China Bans Electroshock Therapy for "Internet Addiction"

By Eliza Strickland | July 15, 2009 3:10 pm

Internet addictionThe Chinese government has banned the controversial use of electroconvulsive therapy, or shock therapy, to treat the controversial diagnosis of “Internet addiction.” With an estimated 300 million Internet users, China has been grappling with how to keep avid Web surfers from spending their whole lives online, and various clinics have sprung up, offering parents the chance to “cure” their children of the uncontrollable urge to blog or play online games [Telegraph]. But a recent scandal involving a psychiatric hospital in Shandong province that was using a “brain-waking” treatment of electric shocks has rallied public opinion against such clinics.

China’s Ministry of Health has now posted a notice on its Web site stating that there is no evidence that electric shock therapy is an effective treatment for Internet addiction. A hospital spokeswoman last week said “sensationalized” media reports had already led it to cease the shock treatment. The shocks were meant to cause subjects to associate a negative result with Internet use, according to the hospital [ComputerWorld]. People who were subjected to the treatment report that they were forced to apologize for and repudiate their Internet-using ways while receiving the shocks, which were also used as punishment for uncooperative behavior. In what might be an indication of the clinic’s effectiveness, its practices came to light when former patients went online to complain [The Wall Street Journal].

For 17-year-old Teng Fei, his ordeal started when “my mum saw the adverts on television. They demonised the internet and after watching them she believed I was sick and it was very serious.” … When Teng Fei’s mother told him that his dad had been taken ill the horrified teenager rushed straight to hospital. But it was a ruse and within hours he underwent the painful treatment. He was given ECT many more times in the following weeks [The Guardian]. The teenager’s father eventually became disillusioned with the program and withdrew his son, who says he still uses the Internet plenty–although he doesn’t believe that’s a problem.

There is considerable debate on whether Internet addiction is a real syndrome. In the United Kingdom, a recent survey of 1,300 intensive users came to the conclusion that addicts are those who spend at least six hours online a day and have shown at least one from a range of symptoms including a yearning to get back online, fear of social contact and difficulty concentrating or sleeping [The Guardian].

Related Content:
Discoblog: They Tried to Make Us Go to Web-Surfing Rehab but We Said LOL
80beats: China’s Internet Users Force Government to Back Down on Censorship
80beats: Some Kids Are “Pathologically” Addicted to Video Games, Study Finds

Image: flickr / mandiberg

CATEGORIZED UNDER: Mind & Brain, Technology
  • jphysics

    See, I think the problem is that even if you could be “cured” of this addiction, you’d still be required to go online and use email at work. Addicts are supposed to avoid the thing they are addicted to, and in our modern workplace, that’s just impossible.

  • Blue Fire

    There’s only one surefire cure for Internet Addiction, at least for kids anyway – instead of plugging in the “addict” to electroshock treatment, you just pull the plug on the Internet connection. Parents need to take charge of their children’s activities. There’s an off-switch on the TV too.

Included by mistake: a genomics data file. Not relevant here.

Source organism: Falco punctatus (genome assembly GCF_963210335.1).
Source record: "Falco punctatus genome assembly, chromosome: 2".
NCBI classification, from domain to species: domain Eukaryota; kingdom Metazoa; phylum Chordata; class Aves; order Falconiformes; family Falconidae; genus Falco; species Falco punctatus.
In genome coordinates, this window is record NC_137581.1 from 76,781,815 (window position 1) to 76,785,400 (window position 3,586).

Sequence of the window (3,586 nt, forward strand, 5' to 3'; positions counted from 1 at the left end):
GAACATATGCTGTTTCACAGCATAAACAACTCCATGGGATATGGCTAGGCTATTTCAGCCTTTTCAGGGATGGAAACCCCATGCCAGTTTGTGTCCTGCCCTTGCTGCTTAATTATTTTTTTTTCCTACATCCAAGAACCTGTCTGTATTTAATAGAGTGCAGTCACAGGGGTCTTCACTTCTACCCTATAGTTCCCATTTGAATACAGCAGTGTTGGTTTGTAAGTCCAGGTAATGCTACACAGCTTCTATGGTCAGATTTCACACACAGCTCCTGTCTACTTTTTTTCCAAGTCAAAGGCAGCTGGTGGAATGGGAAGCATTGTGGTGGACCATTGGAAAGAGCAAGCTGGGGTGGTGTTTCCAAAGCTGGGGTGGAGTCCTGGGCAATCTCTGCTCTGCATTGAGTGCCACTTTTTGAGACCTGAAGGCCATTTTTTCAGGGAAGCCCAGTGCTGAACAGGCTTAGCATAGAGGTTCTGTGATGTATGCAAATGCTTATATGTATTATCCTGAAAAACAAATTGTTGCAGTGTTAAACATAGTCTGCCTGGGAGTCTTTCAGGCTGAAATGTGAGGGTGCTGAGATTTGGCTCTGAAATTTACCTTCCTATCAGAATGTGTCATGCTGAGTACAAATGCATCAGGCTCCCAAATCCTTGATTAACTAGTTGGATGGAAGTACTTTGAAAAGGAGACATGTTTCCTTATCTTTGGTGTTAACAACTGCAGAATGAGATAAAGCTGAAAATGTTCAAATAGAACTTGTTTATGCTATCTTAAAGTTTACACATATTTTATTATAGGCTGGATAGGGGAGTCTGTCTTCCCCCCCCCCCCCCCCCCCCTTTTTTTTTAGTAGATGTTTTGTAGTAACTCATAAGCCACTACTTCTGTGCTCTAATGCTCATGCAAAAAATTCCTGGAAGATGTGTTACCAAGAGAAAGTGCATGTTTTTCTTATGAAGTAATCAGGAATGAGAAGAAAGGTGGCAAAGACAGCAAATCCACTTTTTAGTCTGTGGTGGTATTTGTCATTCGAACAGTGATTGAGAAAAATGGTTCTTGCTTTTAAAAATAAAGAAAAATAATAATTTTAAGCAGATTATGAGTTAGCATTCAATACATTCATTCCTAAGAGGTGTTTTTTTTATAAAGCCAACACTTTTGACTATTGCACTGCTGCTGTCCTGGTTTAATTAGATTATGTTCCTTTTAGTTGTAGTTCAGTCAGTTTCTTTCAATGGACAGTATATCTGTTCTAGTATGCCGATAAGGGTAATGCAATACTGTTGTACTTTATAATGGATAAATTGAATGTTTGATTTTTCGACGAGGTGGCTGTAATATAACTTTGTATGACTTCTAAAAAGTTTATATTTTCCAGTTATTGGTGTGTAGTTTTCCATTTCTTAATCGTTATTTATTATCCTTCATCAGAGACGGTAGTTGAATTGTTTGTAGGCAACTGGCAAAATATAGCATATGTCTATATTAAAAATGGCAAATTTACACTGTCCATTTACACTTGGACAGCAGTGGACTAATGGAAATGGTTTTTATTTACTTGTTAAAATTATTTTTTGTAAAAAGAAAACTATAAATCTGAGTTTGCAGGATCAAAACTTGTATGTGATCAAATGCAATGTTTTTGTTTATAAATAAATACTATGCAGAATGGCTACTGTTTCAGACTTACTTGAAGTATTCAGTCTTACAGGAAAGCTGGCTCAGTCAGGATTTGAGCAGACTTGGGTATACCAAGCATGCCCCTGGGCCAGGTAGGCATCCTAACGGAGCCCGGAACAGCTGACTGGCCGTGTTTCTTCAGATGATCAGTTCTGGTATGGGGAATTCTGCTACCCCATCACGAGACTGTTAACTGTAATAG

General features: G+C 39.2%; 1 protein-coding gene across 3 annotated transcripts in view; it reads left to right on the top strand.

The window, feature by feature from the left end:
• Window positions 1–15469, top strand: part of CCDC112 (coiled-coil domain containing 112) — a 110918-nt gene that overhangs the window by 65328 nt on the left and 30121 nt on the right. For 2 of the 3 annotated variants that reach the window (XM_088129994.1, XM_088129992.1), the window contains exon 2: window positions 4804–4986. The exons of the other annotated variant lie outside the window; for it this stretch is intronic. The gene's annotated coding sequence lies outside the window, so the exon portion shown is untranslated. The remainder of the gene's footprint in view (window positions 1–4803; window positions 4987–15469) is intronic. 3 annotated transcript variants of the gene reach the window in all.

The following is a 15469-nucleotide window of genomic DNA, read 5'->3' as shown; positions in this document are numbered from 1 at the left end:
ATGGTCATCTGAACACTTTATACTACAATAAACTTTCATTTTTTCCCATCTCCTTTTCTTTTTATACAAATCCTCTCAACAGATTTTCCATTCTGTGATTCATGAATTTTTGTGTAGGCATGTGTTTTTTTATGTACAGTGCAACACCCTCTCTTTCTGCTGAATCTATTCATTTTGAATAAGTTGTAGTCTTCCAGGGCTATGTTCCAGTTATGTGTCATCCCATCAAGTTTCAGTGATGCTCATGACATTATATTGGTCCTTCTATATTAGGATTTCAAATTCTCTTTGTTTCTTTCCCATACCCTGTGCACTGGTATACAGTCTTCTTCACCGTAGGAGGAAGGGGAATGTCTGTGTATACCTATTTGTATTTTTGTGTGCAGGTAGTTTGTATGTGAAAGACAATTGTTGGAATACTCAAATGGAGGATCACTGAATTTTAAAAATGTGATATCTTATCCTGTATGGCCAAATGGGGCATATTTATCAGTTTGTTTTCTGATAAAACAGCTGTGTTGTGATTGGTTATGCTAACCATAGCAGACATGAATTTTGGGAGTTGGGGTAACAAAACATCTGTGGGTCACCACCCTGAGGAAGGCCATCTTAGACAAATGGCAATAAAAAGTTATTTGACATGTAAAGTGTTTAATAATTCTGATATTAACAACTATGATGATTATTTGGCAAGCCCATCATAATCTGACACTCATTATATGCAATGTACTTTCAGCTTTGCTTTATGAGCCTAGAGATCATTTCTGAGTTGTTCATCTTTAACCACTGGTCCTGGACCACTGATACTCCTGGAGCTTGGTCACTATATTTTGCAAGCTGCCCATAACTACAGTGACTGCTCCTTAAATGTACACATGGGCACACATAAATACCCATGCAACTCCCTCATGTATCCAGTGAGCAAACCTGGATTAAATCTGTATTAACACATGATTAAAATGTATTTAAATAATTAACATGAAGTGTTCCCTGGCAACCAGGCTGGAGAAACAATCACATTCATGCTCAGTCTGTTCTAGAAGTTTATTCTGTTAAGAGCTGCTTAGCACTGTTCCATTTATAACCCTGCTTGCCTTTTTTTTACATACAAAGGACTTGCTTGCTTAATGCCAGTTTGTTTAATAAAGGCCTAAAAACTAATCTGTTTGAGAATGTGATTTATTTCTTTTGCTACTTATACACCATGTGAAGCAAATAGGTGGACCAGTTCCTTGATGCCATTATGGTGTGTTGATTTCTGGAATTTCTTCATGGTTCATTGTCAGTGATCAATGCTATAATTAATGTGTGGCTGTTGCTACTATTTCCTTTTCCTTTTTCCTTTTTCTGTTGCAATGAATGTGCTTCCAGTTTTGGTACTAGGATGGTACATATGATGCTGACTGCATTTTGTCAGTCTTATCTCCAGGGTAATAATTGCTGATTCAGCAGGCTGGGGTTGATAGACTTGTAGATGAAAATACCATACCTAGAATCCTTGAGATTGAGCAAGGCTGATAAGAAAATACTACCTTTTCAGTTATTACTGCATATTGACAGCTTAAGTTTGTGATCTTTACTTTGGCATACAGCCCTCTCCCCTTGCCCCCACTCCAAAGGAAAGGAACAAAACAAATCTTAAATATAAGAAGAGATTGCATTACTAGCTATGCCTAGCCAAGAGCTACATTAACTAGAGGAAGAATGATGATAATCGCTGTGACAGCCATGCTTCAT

• Grant H

    Ok… I feel like being all preachy with this… apologies in advance:

    Unregulated, uncensored and unfiltered internet is the single best thing this world has to date. To understand the reason why it’s so great, look at the reason why China regulates, censors and filters the internet and why most western countries are now doing the same.

    Understand that no amount of regulating, censoring or filtering will prevent people from accessing outlawed pornographic content. National internet filters are very easy to circumvent.

    The internet itself may or may not be addictive. Certain activities which are accessed using the internet are certainly addictive. Restricting the internet is not the answer nor is therapy behind closed doors, openly and plainly educating the people who use the internet is the answer. It seems to be a forgotten fact these days, but people are perfectly capable of being self responsible… they just need to know the facts.

  • http://link Coder31

    Likes consort with likes according to similarity metrics that are perhaps quite arbitrary. ,

  • The Mikeness

    I spend in excess of 12 hours a day on the Internet. 8-10 at my job as it requires me to be online, and an additional 2-4 hours at home. This of course drops on the weekend as I have things to do, but I do find that it changes my priorities, things like cleaning up after dinner get delayed.

    I do believe that it is possible to form an addiction to almost anything, but I highly doubt that an alleged addiction to the Internet is really just that. If someone finds themselves blogging all day, perhaps they’re addicted to socializing, to writing, or expressing themselves. If they find themselves playing games all the time, perhaps its games that they’re addicted to, not the Internet. Maybe they’re just addicted to being in front of the computer, using up electric energy, or staring at screens.

    My point is, addiction is never a simple issue, and you can’t just zap people willy nilly until they obey your wishes.

    Don’t taze me, bro.


Discover's Newsletter

Sign up to get the latest science news delivered weekly right to your inbox!


80beats is DISCOVER's news aggregator, weaving together the choicest tidbits from the best articles covering the day's most compelling topics.

See More

Collapse bottom bar